Nursing leadership and governance

Developing strong leaders – both in clinical nurse and management roles – is integral to achieving our goal of being global leaders in pediatric nursing. 

Through shared governance, our nurses collaborate with management on decisions that affect nursing care.

Seattle Children’s supports leadership development of all nurses in all roles, in keeping with recommendations from the 2010 Institute of Medicine report The Future of Nursing: Leading Change, Advancing Health.

Clinical nurses who are interested in increasing their knowledge, skills and scope of responsibility have a number of opportunities. Among them are:

  • Clinical educators who coordinate educational opportunities for staff on inpatient units
  • Charge nurses who coordinate unit activities as designated shift leaders
  • Clinical practice managers whose role may include Continuous Performance Improvement (CPI) activities and scheduling, hiring and evaluating staff
  • Care coordinators working with specific patient populations from admission through discharge

Nurses who want to pursue careers as executive or clinical nursing leaders may choose to acquire graduate education and transition into other roles within the organization, including:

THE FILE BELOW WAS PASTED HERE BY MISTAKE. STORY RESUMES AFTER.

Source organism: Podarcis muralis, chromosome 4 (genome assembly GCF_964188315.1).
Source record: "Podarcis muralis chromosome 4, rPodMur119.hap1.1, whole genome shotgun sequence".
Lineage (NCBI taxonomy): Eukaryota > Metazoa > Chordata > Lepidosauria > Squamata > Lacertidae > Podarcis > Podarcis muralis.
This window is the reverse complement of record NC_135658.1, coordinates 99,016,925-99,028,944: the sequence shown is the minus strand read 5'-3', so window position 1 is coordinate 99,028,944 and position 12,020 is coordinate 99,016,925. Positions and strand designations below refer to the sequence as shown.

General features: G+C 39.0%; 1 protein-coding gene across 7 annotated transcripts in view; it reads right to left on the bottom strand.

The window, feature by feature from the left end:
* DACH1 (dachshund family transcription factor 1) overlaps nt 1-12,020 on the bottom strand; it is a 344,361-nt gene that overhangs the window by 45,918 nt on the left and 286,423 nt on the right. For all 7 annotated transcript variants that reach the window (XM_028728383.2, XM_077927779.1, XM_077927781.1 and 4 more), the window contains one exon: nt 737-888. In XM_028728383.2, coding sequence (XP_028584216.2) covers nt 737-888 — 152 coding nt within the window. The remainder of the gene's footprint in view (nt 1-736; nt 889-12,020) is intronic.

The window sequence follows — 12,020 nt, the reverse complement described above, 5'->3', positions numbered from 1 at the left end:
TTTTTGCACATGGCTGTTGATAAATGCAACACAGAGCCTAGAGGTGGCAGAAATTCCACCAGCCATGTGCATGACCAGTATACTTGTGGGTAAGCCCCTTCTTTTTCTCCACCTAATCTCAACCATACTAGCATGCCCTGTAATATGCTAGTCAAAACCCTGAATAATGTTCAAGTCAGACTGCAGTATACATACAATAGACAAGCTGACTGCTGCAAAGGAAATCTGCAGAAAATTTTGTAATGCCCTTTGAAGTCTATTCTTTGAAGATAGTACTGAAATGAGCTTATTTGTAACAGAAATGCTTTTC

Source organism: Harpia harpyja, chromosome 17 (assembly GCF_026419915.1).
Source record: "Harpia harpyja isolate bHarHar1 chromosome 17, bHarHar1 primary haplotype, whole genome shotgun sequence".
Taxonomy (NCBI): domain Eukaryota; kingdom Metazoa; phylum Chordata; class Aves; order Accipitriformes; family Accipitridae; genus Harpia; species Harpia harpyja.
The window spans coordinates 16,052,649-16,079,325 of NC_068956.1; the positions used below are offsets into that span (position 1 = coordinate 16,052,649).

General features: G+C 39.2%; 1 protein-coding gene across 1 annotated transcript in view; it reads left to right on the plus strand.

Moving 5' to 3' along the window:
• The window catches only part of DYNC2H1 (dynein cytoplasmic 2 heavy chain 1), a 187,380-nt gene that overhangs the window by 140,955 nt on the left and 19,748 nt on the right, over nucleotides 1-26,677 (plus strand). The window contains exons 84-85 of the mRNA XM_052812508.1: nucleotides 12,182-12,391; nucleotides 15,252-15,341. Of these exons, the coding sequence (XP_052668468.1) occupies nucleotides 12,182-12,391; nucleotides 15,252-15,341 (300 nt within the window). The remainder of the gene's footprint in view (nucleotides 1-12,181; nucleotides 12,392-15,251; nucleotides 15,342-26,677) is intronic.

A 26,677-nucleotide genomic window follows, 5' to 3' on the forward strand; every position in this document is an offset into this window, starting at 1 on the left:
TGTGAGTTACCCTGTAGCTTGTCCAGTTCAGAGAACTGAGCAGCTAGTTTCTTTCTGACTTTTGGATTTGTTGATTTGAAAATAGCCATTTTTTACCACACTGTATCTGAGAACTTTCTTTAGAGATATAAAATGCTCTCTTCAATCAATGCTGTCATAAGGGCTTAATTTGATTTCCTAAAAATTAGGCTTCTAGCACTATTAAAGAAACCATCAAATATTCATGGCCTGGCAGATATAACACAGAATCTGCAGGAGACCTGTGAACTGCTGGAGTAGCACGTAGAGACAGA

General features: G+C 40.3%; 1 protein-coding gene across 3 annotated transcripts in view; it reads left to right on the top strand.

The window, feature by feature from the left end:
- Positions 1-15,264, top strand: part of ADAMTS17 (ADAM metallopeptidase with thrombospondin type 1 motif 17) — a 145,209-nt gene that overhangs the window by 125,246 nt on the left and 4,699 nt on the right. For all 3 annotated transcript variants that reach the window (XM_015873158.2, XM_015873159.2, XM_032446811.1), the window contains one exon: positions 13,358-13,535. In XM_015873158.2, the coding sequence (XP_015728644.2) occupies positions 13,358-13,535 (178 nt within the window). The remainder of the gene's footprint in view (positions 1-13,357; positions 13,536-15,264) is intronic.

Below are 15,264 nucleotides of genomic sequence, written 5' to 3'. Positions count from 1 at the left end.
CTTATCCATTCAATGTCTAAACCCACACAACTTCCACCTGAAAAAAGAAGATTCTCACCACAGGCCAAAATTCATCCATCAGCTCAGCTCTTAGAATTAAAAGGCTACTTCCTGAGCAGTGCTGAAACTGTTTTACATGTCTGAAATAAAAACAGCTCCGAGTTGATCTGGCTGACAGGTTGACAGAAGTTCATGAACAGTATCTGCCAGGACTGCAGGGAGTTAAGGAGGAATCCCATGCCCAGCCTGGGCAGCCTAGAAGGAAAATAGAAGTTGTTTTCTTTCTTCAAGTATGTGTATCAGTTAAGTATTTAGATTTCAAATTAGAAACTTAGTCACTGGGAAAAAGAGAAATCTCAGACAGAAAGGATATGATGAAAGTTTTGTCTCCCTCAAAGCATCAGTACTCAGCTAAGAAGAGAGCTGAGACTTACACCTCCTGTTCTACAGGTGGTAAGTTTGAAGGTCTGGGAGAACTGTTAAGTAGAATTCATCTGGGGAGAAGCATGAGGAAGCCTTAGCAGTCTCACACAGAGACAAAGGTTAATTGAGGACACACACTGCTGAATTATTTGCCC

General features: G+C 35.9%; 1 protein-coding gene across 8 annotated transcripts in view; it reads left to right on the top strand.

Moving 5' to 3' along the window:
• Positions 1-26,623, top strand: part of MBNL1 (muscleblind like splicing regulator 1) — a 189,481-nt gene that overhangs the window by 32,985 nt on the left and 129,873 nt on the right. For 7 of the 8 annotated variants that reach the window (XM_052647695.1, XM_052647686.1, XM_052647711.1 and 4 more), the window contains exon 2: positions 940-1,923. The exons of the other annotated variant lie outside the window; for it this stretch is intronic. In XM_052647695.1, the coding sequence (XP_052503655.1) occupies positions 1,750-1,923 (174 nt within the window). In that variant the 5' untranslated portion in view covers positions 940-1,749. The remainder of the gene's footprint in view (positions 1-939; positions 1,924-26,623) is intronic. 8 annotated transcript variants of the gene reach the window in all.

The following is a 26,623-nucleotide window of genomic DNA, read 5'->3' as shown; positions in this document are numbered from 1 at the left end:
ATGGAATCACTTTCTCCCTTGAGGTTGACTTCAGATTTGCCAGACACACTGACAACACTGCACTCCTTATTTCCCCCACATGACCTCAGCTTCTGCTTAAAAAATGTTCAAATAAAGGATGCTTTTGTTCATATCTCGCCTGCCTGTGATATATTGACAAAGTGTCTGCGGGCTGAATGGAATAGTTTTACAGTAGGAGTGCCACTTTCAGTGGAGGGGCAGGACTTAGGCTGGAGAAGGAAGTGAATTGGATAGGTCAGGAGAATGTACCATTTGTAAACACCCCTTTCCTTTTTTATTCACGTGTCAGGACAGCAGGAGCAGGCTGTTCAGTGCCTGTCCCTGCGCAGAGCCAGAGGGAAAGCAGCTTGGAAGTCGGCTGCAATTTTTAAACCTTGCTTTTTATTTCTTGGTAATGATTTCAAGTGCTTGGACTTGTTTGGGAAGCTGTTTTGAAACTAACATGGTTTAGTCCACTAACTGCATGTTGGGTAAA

• Clinical nurse specialists who provide consultation, clinical expertise and leadership that focus on nursing practice competencies and professional development
  • Nurse practitioners with primary responsibility for clinical management of patients in a specialty area
  • Clinical directors who manage and evaluate all services in a department on a 24/7 basis

Shared Governance

Nursing Shared Governance Model

We are committed to nursing shared governance because we believe that nurses closest to the patient, providing direct patient care, are in the best position to make decisions related to nursing practice.

Shared governance provides a framework whereby staff and management collaborate to develop and improve nursing care practices and create an environment of mutual trust and respect.

Seattle Children’s brings decision-making authority to the point of care through our four unit-based councils and nine house-wide councils:

  • Nursing Assembly: central body for council structure
    • Unit-based councils
      • Healthy Work Environment
      • Development of Nurses
      • Care Delivery
      • Leadership and Governance
    • House-wide councils
      • Healthy Work Environment
      • Development of Nurses
      • Care Delivery
      • Leadership and Governance
      • Night Shift Council
      • Innovation and Improvement
      • Nursing–Bioethics Liaisons
      • Clinical Informatics Committee

 Nursing Councils Model

Our Professional Practice Model

CHILD Professional Practice Model

Our professional practice model, using the acronym CHILD, has five focal points: